How will billions of marine microbes adapt to climate change? A new study investigates
USC scientists and their colleagues have developed a model that estimates two different ways microbes will respond to warming oceans.
Climate change is heating the oceans, which affects billions of marine microbes in ways scientists don’t fully understand. In response, USC researchers have developed a model to forecast how these important organisms will adapt to warming seas.
Oceans substantially shape life and climate on Earth. Marine microorganisms are responsible for producing half of the oxygen that we breathe. The oceans sequester vast amounts of carbon dioxide from the atmosphere — taking up about 30% of human-derived CO2. Fisheries, which are supported by marine microorganisms, contribute to food and income for about 820 million people worldwide, according to the Food and Agriculture Organization of the United Nations.
Those vital tasks and more are accomplished by plants and animals so tiny that thousands could swim in a teaspoon. In many ways, what Earth will look like in 50 to 100 years depends on how these tiny creatures respond to a changing climate.
“Microorganisms are critical to life on earth,” said Naomi Levine, assistant professor of biological and Earth sciences at the USC Dornsife College of Letters, Arts and Sciences and senior author of a new study about marine microbes. “The oceans are changing, but we don’t know what future ocean ecosystems will look like because we don’t know how these organisms will respond to changes.”
The oceans are changing, but we don’t know what future ocean ecosystems will look like because we don’t know how these organisms will respond to changes.
Researchers at USC — in collaboration with scientists at the University of Edinburgh and the National Oceanic and Atmospheric Administration (NOAA) — developed a predictive model to estimate how those microbes will adapt. Previously, the future of ocean systems has proven very complex to predict at the level of microscopic organisms living in the sea. However, this model provides a simple framework that can be used to understand the adaptation of different types of microorganisms to numerous variables, including human-derived changes in marine environments. It is also freely available to other scientists around the world.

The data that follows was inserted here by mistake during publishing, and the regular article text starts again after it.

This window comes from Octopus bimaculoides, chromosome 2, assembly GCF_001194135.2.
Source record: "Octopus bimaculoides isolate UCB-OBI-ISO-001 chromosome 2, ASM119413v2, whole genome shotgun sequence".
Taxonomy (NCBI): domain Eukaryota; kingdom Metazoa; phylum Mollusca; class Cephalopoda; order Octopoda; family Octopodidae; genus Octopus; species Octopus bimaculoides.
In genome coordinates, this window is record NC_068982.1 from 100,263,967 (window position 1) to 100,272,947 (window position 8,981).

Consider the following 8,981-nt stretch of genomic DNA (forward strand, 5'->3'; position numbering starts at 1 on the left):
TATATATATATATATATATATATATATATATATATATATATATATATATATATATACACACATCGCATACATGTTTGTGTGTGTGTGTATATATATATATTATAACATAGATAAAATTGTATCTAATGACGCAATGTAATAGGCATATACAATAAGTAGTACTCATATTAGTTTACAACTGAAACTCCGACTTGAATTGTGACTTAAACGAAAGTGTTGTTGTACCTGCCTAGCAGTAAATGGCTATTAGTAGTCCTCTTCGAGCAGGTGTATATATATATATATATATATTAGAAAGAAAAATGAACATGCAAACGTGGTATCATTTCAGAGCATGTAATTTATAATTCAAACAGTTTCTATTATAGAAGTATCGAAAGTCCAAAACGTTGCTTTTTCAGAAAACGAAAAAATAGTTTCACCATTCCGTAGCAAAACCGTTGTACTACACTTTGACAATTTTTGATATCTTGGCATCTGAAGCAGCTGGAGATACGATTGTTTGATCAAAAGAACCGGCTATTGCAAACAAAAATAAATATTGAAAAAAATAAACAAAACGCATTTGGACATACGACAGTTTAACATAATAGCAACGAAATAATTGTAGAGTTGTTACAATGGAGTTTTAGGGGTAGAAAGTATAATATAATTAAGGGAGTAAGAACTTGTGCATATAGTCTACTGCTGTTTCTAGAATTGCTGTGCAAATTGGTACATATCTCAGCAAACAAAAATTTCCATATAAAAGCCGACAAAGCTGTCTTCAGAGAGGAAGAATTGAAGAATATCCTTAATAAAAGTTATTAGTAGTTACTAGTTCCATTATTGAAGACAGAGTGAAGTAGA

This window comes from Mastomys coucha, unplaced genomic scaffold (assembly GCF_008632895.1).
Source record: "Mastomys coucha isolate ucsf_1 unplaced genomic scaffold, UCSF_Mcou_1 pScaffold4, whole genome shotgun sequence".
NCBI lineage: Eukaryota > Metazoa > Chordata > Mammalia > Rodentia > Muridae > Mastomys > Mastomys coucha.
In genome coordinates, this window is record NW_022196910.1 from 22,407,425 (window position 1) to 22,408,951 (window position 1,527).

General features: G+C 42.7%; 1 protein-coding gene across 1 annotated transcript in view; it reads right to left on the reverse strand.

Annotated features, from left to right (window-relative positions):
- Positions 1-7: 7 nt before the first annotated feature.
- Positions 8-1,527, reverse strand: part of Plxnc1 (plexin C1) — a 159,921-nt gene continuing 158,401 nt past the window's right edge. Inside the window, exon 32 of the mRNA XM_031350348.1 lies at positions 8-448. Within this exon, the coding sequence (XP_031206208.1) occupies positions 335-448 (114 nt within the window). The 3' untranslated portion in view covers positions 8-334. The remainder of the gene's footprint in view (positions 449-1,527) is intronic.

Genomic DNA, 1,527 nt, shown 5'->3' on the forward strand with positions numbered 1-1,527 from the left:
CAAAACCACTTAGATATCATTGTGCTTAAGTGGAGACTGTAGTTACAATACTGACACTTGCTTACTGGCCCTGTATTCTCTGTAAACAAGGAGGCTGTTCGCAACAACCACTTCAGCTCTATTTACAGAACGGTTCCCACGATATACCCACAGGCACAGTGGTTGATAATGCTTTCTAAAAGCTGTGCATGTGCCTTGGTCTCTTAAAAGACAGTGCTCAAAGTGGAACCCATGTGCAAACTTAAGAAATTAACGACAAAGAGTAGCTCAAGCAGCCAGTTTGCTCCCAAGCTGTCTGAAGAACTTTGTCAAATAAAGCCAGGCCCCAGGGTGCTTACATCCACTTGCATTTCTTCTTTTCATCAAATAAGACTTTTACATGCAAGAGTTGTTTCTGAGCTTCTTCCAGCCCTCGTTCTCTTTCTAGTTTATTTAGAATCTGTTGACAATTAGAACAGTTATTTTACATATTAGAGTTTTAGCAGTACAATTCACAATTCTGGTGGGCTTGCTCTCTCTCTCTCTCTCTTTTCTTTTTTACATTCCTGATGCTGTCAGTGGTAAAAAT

Tweaking simulations of future ocean conditions, Levine and colleagues discovered marine microbes responded in two ways. Some microbes changed easily; suited for success in the short run, they thrived with little preparation for the future. Meanwhile, competitors — pushed to the margins for a spell — evolved to position for rapid proliferation over the long run once temperatures stabilized at a higher level.
“It’s like a tortoise and hare comparison, two different strategies to finishing the race,” Levine said.
Their findings have been published in Proceedings of the Natural Academy of Sciences.
This genetic turn of the tables shows how climate change works as a selective pressure on the evolution of marine microbes. While the study looks at two specific scenarios, the tool USC scientists developed has wider utility.
In addition, the study results show the importance of the interplay between physical and biological time intervals in determining evolutionary outcomes, which is valuable information to include in other models of global carbon cycles now being used to forecast climate change.
The USC marine science program, which is largely based at USC Dornsife and the USC Wrigley Institute for Environmental Studies, has 22 scientists — about one-quarter of the university’s biology department — focused on marine and environmental biology.
The study authors include Levine, Nathan Walworth and Emily Zakem of USC; John Dunne of NOAA’s Geophysical Fluid Dynamics Laboratory; and Sinead Collins of the University of Edinburgh.
This work was supported by grants from the Simons Foundation (#509727 and #542389), the Moore Foundation (#7397), the National Science Foundation (#1538525), NOAA’s Office of Oceanic and Atmospheric Research, and a Royal Society University Research Fellowship.
More stories about: Climate Change, Marine Biology